Someone did some of this work here. He calculated that the force required is 506g or 115 G's with a 4.4g firing pin and some unknown spring. If you drop a mass from 6 meters, it will be going 10.84 m/sec when it strikes. This is roughly equivalent to 111 G's assuming it takes 0.01 seconds to stop. Given these numbers, something over a 20 foot drop would be needed to theoretically activate a primer. This is more than an accidental drop.

This is all based on what's probably really bad math - so someone with a better grasp of the subject should absolutely feel free to challenge and/or correct me.
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Old April 16, 2018, 04:41 PM   #11
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This thread was from the old 10-8 forums and the results were widely reported on various model 1911 forums. Take it for what it is worth, but it certainly seems that Series 70 type model 1911 pistols with steel firing pins can be made to drop fire from modest heights when they impact muzzle down:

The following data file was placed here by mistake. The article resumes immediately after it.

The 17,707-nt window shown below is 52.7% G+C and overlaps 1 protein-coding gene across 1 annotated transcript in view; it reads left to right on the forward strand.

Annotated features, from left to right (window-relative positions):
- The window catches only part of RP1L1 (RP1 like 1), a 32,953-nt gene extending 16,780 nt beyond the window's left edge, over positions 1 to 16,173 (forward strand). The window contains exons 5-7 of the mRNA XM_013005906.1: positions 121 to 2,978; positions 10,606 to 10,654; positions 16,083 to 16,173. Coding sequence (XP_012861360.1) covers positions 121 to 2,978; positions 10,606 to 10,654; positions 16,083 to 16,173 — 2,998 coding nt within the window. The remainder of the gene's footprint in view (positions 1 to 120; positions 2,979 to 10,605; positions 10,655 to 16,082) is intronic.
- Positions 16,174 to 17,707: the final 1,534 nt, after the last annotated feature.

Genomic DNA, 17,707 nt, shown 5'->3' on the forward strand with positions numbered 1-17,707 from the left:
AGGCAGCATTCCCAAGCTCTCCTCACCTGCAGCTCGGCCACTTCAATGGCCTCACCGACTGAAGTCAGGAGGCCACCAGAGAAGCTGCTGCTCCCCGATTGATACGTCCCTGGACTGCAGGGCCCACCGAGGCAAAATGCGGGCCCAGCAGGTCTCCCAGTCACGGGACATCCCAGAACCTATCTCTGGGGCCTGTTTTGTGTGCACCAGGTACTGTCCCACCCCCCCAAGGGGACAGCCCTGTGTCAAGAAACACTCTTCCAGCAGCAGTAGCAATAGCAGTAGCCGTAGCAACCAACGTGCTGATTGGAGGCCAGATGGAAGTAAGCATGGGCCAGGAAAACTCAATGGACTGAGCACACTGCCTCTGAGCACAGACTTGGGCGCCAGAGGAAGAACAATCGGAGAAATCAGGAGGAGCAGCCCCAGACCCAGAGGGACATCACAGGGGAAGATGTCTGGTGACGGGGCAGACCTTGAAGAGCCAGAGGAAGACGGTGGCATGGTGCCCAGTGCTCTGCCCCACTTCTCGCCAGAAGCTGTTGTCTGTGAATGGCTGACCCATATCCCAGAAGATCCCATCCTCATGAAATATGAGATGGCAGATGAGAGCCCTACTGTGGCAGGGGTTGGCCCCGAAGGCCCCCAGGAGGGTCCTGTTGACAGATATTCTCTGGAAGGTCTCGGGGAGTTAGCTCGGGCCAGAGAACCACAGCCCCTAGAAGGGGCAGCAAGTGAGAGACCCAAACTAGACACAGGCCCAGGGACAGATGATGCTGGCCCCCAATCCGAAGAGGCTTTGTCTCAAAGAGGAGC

http://dave2.freeshell.org/1911/drop1/drop1.htm
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Old April 16, 2018, 04:54 PM   #12
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Quote:
Originally Posted by Bill DeShivs View Post
I have beat on a 1911 hammer in Condition 2 (with primed case) with a rawhide mallet almost hard enough to break the hammer. No marks on primer.
Series 80 or Series 70? I'd think a series 70 would at least have some marks on the primer. Series 80 should be fine.
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Old April 16, 2018, 05:43 PM   #13
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After owning/being in the same house as several 1911s, all series 70 except one, for nearly 50 years: nope. Never seen nor heard of it happening. I don't doubt that it could happen, or even that it has happened to someone at some time. But never in my experience.
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Old April 16, 2018, 05:52 PM   #14